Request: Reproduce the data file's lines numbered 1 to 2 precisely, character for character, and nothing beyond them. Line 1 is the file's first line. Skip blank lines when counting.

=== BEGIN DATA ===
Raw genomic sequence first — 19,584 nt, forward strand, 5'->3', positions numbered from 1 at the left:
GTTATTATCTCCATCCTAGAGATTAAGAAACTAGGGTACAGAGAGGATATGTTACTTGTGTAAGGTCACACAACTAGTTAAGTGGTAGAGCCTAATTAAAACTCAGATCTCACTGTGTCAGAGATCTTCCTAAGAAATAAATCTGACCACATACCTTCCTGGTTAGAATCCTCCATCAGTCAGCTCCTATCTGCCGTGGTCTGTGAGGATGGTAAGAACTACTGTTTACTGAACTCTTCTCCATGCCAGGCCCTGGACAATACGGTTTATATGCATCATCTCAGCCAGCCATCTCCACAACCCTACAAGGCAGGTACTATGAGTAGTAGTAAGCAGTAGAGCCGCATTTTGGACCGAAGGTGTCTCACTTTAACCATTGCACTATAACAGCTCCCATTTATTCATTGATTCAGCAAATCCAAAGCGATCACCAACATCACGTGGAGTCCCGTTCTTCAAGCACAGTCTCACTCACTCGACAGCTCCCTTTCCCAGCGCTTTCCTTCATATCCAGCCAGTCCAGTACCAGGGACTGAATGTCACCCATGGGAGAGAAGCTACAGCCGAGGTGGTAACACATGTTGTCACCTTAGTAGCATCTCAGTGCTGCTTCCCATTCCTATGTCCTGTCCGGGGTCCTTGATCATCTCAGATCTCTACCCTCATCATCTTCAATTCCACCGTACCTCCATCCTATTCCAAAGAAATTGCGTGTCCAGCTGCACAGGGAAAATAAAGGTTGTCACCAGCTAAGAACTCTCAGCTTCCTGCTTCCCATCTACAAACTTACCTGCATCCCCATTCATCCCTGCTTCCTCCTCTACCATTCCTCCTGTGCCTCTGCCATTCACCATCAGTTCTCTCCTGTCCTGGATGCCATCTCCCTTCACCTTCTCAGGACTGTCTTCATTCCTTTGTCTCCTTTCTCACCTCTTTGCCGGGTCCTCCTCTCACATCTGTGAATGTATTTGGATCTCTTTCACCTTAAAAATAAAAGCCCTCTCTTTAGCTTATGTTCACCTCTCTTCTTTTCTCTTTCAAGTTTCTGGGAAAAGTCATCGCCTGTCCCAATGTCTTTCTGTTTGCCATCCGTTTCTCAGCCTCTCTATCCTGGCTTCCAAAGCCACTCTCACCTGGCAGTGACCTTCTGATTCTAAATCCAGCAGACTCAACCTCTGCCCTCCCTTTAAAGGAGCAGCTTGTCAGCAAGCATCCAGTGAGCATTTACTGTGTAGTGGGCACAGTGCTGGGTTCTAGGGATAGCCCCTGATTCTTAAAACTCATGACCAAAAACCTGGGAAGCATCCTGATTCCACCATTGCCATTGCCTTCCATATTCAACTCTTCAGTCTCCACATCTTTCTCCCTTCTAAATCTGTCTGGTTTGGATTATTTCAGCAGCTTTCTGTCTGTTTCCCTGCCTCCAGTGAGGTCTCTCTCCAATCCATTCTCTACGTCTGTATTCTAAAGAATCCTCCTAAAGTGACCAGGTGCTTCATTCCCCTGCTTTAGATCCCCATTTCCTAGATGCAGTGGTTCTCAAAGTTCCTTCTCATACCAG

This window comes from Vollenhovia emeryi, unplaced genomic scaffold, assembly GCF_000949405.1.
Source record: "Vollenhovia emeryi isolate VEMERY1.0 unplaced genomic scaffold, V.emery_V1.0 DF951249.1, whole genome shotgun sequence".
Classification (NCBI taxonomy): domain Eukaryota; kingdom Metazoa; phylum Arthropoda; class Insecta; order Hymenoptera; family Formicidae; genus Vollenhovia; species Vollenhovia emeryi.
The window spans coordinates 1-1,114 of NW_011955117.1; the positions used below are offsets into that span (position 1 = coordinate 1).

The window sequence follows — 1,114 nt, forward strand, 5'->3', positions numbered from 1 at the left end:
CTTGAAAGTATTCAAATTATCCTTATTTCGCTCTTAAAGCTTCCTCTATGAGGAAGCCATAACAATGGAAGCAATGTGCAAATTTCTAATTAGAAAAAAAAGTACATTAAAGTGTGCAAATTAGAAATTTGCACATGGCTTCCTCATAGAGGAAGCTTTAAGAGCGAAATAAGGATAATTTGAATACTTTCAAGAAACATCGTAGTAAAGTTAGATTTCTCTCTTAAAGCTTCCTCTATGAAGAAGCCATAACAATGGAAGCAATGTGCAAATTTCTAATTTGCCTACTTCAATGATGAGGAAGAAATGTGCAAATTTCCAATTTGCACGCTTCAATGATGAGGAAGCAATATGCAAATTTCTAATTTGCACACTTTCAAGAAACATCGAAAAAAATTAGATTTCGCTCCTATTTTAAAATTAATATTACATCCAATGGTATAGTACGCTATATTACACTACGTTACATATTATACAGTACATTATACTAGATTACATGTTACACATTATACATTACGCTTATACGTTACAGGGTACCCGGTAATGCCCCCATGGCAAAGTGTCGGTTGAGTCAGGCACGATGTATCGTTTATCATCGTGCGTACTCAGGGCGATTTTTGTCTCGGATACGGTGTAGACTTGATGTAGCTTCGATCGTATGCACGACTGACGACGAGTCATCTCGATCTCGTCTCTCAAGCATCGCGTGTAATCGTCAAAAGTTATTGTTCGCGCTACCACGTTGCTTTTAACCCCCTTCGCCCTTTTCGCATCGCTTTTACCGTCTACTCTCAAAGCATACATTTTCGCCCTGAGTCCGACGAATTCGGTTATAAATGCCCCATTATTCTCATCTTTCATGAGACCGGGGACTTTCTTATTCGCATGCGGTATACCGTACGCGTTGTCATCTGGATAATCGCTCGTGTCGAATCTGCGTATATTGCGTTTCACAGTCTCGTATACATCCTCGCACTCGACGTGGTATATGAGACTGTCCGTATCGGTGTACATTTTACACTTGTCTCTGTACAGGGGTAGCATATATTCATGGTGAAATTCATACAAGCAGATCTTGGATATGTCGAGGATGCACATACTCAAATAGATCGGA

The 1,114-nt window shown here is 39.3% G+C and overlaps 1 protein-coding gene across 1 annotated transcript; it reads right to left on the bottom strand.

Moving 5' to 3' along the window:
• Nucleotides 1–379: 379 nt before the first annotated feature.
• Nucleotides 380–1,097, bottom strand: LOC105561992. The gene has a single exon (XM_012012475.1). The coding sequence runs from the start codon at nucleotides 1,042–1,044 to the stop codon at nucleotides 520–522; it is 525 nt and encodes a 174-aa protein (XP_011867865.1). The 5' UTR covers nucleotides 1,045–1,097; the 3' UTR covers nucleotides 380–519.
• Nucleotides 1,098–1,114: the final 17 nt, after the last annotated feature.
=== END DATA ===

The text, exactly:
Raw genomic sequence first — 19,584 nt, forward strand, 5'->3', positions numbered from 1 at the left:
GTTATTATCTCCATCCTAGAGATTAAGAAACTAGGGTACAGAGAGGATATGTTACTTGTGTAAGGTCACACAACTAGTTAAGTGGTAGAGCCTAATTAAAACTCAGATCTCACTGTGTCAGAGATCTTCCTAAGAAATAAATCTGACCACATACCTTCCTGGTTAGAATCCTCCATCAGTCAGCTCCTATCTGCCGTGGTCTGTGAGGATGGTAAGAACTACTGTTTACTGAACTCTTCTCCATGCCAGGCCCTGGACAATACGGTTTATATGCATCATCTCAGCCAGCCATCTCCACAACCCTACAAGGCAGGTACTATGAGTAGTAGTAAGCAGTAGAGCCGCATTTTGGACCGAAGGTGTCTCACTTTAACCATTGCACTATAACAGCTCCCATTTATTCATTGATTCAGCAAATCCAAAGCGATCACCAACATCACGTGGAGTCCCGTTCTTCAAGCACAGTCTCACTCACTCGACAGCTCCCTTTCCCAGCGCTTTCCTTCATATCCAGCCAGTCCAGTACCAGGGACTGAATGTCACCCATGGGAGAGAAGCTACAGCCGAGGTGGTAACACATGTTGTCACCTTAGTAGCATCTCAGTGCTGCTTCCCATTCCTATGTCCTGTCCGGGGTCCTTGATCATCTCAGATCTCTACCCTCATCATCTTCAATTCCACCGTACCTCCATCCTATTCCAAAGAAATTGCGTGTCCAGCTGCACAGGGAAAATAAAGGTTGTCACCAGCTAAGAACTCTCAGCTTCCTGCTTCCCATCTACAAACTTACCTGCATCCCCATTCATCCCTGCTTCCTCCTCTACCATTCCTCCTGTGCCTCTGCCATTCACCATCAGTTCTCTCCTGTCCTGGATGCCATCTCCCTTCACCTTCTCAGGACTGTCTTCATTCCTTTGTCTCCTTTCTCACCTCTTTGCCGGGTCCTCCTCTCACATCTGTGAATGTATTTGGATCTCTTTCACCTTAAAAATAAAAGCCCTCTCTTTAGCTTATGTTCACCTCTCTTCTTTTCTCTTTCAAGTTTCTGGGAAAAGTCATCGCCTGTCCCAATGTCTTTCTGTTTGCCATCCGTTTCTCAGCCTCTCTATCCTGGCTTCCAAAGCCACTCTCACCTGGCAGTGACCTTCTGATTCTAAATCCAGCAGACTCAACCTCTGCCCTCCCTTTAAAGGAGCAGCTTGTCAGCAAGCATCCAGTGAGCATTTACTGTGTAGTGGGCACAGTGCTGGGTTCTAGGGATAGCCCCTGATTCTTAAAACTCATGACCAAAAACCTGGGAAGCATCCTGATTCCACCATTGCCATTGCCTTCCATATTCAACTCTTCAGTCTCCACATCTTTCTCCCTTCTAAATCTGTCTGGTTTGGATTATTTCAGCAGCTTTCTGTCTGTTTCCCTGCCTCCAGTGAGGTCTCTCTCCAATCCATTCTCTACGTCTGTATTCTAAAGAATCCTCCTAAAGTGACCAGGTGCTTCATTCCCCTGCTTTAGATCCCCATTTCCTAGATGCAGTGGTTCTCAAAGTTCCTTCTCATACCAG